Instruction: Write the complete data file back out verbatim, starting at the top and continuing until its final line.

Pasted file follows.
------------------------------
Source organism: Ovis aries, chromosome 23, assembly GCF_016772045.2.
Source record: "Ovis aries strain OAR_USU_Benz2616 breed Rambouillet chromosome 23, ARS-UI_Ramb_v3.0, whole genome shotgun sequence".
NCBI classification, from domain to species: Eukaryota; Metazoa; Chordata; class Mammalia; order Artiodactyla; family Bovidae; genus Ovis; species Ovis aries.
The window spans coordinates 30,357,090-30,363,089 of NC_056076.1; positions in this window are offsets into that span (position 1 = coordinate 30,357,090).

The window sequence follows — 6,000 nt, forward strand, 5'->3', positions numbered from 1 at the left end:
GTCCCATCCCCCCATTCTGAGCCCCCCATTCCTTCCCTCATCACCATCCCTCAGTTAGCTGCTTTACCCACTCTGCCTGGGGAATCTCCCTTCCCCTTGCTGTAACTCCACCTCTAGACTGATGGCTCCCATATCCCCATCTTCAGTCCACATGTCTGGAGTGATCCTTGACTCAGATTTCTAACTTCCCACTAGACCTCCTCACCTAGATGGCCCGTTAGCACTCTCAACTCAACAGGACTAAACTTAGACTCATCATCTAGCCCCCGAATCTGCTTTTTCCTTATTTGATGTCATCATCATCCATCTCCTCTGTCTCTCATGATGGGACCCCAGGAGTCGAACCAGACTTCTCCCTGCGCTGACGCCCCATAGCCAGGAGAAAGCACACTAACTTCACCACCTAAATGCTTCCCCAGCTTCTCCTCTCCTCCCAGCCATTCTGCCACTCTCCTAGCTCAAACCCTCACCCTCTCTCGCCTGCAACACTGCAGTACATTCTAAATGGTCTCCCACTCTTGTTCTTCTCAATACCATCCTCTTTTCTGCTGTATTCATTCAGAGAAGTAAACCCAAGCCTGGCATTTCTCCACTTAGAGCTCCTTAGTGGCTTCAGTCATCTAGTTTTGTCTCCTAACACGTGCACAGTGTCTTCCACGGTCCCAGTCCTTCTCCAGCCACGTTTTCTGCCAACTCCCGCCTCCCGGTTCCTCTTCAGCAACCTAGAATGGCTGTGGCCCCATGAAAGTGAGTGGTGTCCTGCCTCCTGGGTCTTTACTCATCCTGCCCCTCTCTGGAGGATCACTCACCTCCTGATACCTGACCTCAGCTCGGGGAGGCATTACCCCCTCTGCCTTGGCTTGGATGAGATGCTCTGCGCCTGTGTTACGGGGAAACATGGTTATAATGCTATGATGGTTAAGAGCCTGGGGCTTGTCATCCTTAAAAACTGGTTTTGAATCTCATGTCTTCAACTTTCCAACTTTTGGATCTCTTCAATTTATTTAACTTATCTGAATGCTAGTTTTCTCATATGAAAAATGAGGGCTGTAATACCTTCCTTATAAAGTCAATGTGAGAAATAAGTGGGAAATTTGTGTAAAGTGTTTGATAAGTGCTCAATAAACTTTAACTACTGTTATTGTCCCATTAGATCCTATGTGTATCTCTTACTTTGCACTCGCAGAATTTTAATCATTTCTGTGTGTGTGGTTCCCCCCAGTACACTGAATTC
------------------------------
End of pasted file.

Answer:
Source organism: Ovis aries, chromosome 23, assembly GCF_016772045.2.
Source record: "Ovis aries strain OAR_USU_Benz2616 breed Rambouillet chromosome 23, ARS-UI_Ramb_v3.0, whole genome shotgun sequence".
NCBI classification, from domain to species: Eukaryota; Metazoa; Chordata; class Mammalia; order Artiodactyla; family Bovidae; genus Ovis; species Ovis aries.
The window spans coordinates 30,357,090-30,363,089 of NC_056076.1; positions in this window are offsets into that span (position 1 = coordinate 30,357,090).

The window sequence follows — 6,000 nt, forward strand, 5'->3', positions numbered from 1 at the left end:
GTCCCATCCCCCCATTCTGAGCCCCCCATTCCTTCCCTCATCACCATCCCTCAGTTAGCTGCTTTACCCACTCTGCCTGGGGAATCTCCCTTCCCCTTGCTGTAACTCCACCTCTAGACTGATGGCTCCCATATCCCCATCTTCAGTCCACATGTCTGGAGTGATCCTTGACTCAGATTTCTAACTTCCCACTAGACCTCCTCACCTAGATGGCCCGTTAGCACTCTCAACTCAACAGGACTAAACTTAGACTCATCATCTAGCCCCCGAATCTGCTTTTTCCTTATTTGATGTCATCATCATCCATCTCCTCTGTCTCTCATGATGGGACCCCAGGAGTCGAACCAGACTTCTCCCTGCGCTGACGCCCCATAGCCAGGAGAAAGCACACTAACTTCACCACCTAAATGCTTCCCCAGCTTCTCCTCTCCTCCCAGCCATTCTGCCACTCTCCTAGCTCAAACCCTCACCCTCTCTCGCCTGCAACACTGCAGTACATTCTAAATGGTCTCCCACTCTTGTTCTTCTCAATACCATCCTCTTTTCTGCTGTATTCATTCAGAGAAGTAAACCCAAGCCTGGCATTTCTCCACTTAGAGCTCCTTAGTGGCTTCAGTCATCTAGTTTTGTCTCCTAACACGTGCACAGTGTCTTCCACGGTCCCAGTCCTTCTCCAGCCACGTTTTCTGCCAACTCCCGCCTCCCGGTTCCTCTTCAGCAACCTAGAATGGCTGTGGCCCCATGAAAGTGAGTGGTGTCCTGCCTCCTGGGTCTTTACTCATCCTGCCCCTCTCTGGAGGATCACTCACCTCCTGATACCTGACCTCAGCTCGGGGAGGCATTACCCCCTCTGCCTTGGCTTGGATGAGATGCTCTGCGCCTGTGTTACGGGGAAACATGGTTATAATGCTATGATGGTTAAGAGCCTGGGGCTTGTCATCCTTAAAAACTGGTTTTGAATCTCATGTCTTCAACTTTCCAACTTTTGGATCTCTTCAATTTATTTAACTTATCTGAATGCTAGTTTTCTCATATGAAAAATGAGGGCTGTAATACCTTCCTTATAAAGTCAATGTGAGAAATAAGTGGGAAATTTGTGTAAAGTGTTTGATAAGTGCTCAATAAACTTTAACTACTGTTATTGTCCCATTAGATCCTATGTGTATCTCTTACTTTGCACTCGCAGAATTTTAATCATTTCTGTGTGTGTGGTTCCCCCCAGTACACTGAATTC